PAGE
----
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Asking for a Raise

If you’re as awkward as I am (very), speaking to authority figures is not exactly a walk in the park. Maybe it’s because my generation has been raised (to uncondiatally accept adults stepping all over us), but something about communicating with people above me makes me deeply uneasy. I’ve always been on good terms with the bosses I’ve had, mostly due to putting my nose to the grindstone and avoiding drama. There are times, though, when you need to communicate with your supervisor, and asking for a raise is one of them.

I’m not going to lie to you: it’s going to be awkward. I’m going to take a leap of faith and assume that you’re asking for a raise for a legitimate reason (working overtime, extra responsibilities, a change in lifestyles) and not something trivial (you’re just broke, you don’t like your manager, you think your coworker’s obnoxious). Bosses have to watch out for their businesses, and that includes being fiscally responsible, which means that giving employees a raise isn’t always something they can fathom. Make sure you have a solid argument for why you deserve one outlined before you ask for it–if even you don’t know why you would be granted a raise, your boss won’t either.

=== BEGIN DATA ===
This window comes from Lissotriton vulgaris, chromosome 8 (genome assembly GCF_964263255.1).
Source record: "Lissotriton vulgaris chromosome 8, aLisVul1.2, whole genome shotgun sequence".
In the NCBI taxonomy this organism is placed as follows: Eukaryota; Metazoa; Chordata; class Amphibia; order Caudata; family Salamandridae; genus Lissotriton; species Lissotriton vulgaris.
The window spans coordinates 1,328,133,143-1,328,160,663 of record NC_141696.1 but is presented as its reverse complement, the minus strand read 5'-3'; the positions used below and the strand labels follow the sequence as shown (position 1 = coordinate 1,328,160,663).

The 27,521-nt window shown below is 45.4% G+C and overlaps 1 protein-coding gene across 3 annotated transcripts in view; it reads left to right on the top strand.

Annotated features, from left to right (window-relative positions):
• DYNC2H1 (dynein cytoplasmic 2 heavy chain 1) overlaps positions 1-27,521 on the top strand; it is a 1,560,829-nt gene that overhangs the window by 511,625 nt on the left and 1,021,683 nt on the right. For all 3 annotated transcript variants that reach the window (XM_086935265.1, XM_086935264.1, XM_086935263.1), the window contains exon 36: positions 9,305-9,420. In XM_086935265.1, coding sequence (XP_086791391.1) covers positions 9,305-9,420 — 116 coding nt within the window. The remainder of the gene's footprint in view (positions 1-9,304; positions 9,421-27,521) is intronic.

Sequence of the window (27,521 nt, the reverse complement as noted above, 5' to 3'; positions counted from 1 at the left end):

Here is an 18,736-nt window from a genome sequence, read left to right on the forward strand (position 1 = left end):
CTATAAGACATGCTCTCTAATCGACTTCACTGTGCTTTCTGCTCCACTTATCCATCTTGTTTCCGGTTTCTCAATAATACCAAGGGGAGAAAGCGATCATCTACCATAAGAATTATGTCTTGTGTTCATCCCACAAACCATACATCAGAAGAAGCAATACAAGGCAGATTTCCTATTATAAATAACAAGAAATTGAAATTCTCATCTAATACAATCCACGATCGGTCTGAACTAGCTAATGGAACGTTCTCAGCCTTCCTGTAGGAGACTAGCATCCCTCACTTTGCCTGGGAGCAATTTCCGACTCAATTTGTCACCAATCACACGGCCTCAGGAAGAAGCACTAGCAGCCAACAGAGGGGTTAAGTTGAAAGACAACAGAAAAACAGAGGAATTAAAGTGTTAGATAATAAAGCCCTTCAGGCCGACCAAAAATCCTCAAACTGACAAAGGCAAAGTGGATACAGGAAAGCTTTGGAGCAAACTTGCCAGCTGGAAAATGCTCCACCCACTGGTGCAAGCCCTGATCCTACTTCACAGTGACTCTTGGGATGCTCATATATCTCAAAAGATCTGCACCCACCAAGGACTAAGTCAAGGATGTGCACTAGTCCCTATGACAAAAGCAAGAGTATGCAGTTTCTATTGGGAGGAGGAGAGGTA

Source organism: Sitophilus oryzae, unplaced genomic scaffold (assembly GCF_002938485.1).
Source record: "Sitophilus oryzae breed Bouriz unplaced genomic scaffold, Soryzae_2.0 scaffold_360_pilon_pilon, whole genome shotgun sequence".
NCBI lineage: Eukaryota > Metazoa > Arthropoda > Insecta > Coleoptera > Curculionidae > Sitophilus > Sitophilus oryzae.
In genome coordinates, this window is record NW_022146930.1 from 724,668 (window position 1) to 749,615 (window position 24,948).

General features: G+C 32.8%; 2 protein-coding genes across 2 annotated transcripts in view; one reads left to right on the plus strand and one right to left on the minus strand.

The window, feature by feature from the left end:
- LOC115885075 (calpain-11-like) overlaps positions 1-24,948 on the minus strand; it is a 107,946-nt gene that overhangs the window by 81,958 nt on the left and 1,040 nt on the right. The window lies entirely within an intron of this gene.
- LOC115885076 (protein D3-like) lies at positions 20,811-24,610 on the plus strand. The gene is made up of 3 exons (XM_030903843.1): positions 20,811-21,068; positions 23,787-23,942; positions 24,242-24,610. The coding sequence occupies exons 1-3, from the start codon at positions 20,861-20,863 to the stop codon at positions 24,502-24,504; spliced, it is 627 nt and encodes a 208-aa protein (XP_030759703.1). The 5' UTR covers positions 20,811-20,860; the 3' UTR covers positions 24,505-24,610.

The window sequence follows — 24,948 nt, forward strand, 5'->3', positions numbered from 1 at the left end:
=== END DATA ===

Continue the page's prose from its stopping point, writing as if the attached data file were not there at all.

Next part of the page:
Be polite but firm, kind of like you’re training a dog. Groveling is super unattractive and will make you seem unprofessional–no matter how much you need it, don’t forget to keep your dignity when you’re asking for a raise. If possible, have at least a week’s worth of statistics ready–hours you’ve worked, sales you’ve made, etc. Bosses tend to give raises to employees who are organized and professional; even if you’re not either of those things (I’m probably the least organized person ever born into this world), fake it until you make it. Telling people what they want to hear to be ahead isn’t the same as pandering–besides, if you can’t sell yourself, you’re pretty much up the creek.

Don’t take it personally if you don’t get it. In all likelihood, it’s because of company issues and not a reflection of you as an employee. Patience is key, and if you’re persistent in why and how you can earn a raise, there’s a high chance you’ll be granted one eventually.

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